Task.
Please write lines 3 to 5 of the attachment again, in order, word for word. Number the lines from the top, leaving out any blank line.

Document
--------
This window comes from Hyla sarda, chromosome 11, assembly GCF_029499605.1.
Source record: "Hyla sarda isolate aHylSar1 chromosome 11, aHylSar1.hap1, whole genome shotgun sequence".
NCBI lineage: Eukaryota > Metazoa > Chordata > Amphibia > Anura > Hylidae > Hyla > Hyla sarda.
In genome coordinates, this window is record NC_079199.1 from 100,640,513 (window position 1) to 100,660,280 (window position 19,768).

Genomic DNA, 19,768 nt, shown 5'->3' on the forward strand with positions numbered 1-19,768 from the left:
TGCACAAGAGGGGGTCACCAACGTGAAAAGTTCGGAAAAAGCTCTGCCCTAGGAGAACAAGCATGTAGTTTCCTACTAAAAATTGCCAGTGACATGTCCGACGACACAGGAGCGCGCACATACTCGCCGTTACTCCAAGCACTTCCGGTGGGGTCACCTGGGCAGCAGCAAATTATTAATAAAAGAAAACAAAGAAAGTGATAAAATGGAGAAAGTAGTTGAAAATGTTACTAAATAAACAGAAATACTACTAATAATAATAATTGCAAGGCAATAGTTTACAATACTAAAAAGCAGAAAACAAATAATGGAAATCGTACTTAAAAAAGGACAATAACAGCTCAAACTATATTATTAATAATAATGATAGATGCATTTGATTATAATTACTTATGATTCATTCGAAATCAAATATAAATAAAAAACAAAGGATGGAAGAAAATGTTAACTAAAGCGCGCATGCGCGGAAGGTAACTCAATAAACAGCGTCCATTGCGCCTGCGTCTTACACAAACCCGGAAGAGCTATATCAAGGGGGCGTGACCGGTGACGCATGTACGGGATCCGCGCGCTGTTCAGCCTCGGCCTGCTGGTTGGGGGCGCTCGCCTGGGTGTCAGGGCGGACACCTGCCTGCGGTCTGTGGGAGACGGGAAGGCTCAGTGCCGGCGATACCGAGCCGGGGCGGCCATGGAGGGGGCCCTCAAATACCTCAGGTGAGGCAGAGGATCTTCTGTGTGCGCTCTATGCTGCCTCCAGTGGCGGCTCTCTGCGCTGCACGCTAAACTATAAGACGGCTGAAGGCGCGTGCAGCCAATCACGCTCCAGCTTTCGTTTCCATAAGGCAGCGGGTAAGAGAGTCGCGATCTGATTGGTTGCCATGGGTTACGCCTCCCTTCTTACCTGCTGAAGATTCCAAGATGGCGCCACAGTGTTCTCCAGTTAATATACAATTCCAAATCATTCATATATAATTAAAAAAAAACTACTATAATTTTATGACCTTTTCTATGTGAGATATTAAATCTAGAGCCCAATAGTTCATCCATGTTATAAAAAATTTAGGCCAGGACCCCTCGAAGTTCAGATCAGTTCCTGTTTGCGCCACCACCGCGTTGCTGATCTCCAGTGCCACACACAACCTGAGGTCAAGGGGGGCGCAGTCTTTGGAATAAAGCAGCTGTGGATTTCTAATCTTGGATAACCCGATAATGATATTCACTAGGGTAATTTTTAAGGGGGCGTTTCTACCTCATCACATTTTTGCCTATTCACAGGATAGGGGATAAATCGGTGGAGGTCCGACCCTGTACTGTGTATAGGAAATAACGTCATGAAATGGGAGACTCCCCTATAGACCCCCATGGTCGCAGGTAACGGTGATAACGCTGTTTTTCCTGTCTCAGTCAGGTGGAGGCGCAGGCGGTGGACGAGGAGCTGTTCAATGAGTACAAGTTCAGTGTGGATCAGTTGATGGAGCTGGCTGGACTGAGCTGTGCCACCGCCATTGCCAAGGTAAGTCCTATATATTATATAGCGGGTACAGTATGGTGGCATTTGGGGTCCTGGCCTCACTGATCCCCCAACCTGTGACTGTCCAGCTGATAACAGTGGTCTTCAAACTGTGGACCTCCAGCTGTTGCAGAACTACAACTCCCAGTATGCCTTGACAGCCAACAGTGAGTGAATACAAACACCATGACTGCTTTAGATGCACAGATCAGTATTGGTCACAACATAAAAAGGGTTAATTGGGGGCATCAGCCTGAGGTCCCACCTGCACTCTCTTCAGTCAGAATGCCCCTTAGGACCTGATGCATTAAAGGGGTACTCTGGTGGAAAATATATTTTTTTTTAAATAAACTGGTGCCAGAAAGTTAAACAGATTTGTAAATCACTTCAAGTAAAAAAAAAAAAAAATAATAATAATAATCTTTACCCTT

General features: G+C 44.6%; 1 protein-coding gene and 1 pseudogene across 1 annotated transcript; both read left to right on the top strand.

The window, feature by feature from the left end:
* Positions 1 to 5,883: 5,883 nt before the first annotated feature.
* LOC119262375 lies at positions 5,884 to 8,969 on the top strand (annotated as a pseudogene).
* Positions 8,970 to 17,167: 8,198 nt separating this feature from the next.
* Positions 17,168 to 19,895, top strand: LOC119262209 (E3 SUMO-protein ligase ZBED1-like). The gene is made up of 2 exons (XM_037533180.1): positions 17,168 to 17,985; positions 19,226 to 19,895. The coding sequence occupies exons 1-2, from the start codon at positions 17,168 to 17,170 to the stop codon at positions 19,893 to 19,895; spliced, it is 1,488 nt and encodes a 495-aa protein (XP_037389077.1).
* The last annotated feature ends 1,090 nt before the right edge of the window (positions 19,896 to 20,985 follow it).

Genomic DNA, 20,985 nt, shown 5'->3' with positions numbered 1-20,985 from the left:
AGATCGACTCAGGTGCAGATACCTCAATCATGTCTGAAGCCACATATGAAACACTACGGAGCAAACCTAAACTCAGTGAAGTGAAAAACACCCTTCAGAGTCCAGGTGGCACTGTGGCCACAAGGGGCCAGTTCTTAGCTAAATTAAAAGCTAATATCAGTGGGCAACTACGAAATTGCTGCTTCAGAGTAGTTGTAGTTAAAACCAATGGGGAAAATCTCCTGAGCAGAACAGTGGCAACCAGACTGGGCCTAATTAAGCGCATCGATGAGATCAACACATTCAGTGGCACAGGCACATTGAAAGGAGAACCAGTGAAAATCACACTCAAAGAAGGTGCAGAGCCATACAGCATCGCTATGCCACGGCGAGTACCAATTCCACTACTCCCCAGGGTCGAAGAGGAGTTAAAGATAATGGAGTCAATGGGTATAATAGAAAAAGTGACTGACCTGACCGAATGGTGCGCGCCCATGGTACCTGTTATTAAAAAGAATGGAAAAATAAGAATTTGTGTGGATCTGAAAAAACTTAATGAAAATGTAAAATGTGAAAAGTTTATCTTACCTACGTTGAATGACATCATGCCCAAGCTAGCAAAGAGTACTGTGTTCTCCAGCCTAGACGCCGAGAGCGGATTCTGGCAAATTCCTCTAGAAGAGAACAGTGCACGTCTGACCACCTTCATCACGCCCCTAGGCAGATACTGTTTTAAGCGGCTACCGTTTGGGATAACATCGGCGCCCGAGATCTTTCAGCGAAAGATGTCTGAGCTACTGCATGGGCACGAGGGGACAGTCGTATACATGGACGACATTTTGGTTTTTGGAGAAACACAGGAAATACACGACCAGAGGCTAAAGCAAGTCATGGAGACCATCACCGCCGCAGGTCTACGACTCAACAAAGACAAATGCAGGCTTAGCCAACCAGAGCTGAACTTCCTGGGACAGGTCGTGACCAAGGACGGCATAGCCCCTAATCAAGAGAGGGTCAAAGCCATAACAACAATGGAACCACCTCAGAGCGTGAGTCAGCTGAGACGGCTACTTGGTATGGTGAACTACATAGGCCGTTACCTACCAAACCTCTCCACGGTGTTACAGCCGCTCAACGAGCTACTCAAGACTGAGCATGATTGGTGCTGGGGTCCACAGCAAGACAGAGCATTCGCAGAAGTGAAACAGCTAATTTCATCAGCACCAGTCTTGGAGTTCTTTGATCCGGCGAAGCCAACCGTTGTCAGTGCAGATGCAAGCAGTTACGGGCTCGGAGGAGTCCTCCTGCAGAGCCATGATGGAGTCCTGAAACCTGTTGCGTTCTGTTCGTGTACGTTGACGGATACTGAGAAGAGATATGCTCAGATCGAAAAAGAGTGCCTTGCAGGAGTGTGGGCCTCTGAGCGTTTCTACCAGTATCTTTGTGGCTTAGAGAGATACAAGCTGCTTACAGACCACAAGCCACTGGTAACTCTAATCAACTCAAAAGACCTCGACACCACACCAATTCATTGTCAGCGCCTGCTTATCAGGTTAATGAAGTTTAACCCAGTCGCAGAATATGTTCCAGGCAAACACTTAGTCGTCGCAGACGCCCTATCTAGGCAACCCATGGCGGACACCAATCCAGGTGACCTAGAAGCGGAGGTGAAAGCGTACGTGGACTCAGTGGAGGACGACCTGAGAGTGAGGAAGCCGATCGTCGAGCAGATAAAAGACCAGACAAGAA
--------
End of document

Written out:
NCBI lineage: Eukaryota > Metazoa > Chordata > Amphibia > Anura > Hylidae > Hyla > Hyla sarda.
In genome coordinates, this window is record NC_079199.1 from 100,640,513 (window position 1) to 100,660,280 (window position 19,768).

Genomic DNA, 19,768 nt, shown 5'->3' on the forward strand with positions numbered 1-19,768 from the left: